Once the Castle gates had been closed securely for the night, and the Castle Guard had retired, a couple of burghers or hunters stepped out onto the Kat balcony.
These chaps, all dressed up in colourful period costume, complete with flamboyant feathery hats, belonged to the Muzzle Loaders Association of South Africa. They looked as though they thoroughly enjoyed firing their different types of muskets, which included the so-called ‘Brown Bess’, the Blunderbuss and the Caplock rifle.
Once they had discharged their muskets with a sharp CRACK!, the members of the Cannon Association of South Africa (CAOSA) loaded the two 2-pounder cannons, which were set up on either side of the balcony. These cannons are also loaded from the front, and then a long stick with a flame at the end is used to light the explosive from the back – and from a little bit of a distance!
“These men are not only serious researchers who have logged the existence of more than 900 muzzle-loading cannons in South Africa but they also like to fire them. The CAOSA members and their guns – most of them well over a century old, with one or two detailed modern replicas – are in great demand by an astounding variety of organizations to fire salutes on momentous occasions. Among their regular venues is the Chavonnes Cannon Battery Museum at the Waterfront, where the CAOSA gunners frequently turn out to fire a noon gun … or several noon guns …. On Sundays, when the official one at Lion Battery, on Signal Hill, is silent.” (Program notes)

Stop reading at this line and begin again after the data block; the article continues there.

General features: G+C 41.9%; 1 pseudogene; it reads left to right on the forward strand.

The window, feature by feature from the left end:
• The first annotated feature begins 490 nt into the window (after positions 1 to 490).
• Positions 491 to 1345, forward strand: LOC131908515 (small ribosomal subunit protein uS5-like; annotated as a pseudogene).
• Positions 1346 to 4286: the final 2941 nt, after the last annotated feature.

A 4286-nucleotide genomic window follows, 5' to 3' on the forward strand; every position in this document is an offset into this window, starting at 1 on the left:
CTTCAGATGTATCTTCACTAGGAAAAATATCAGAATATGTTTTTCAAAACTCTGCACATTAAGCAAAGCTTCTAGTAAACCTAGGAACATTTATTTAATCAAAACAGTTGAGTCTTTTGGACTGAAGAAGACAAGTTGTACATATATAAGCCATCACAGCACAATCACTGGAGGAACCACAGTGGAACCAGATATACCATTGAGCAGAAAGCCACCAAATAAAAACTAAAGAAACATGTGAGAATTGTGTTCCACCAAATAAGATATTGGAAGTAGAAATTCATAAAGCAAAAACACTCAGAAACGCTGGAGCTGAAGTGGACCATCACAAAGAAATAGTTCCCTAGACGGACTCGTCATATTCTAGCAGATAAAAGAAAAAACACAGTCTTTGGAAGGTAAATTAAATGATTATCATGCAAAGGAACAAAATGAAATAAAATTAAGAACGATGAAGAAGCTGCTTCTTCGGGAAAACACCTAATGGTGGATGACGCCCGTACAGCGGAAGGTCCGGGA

From a photography perspective, getting the perfect shot of the muskets and cannons firing posed an irresistable challenge for me. However, even though I was waiting for the explosive report of those two cannons, its sheer volume still caught me by surprise, causing me to blur the shots on the first day. Hand-holding the camera is clearly not the way to go! A tripod is essential!
The next time, I tried balancing it on the ledge of the upstairs balcony, taking a video clip instead – which worked fairly well. So most of the images included in the slideshow below were actually frame-by-frame screen-shots of the video clip, which I then lightened as necessary in post-processing. But I did get ONE nice shot (see above), thanks to some sensible advice from my fellow photographers.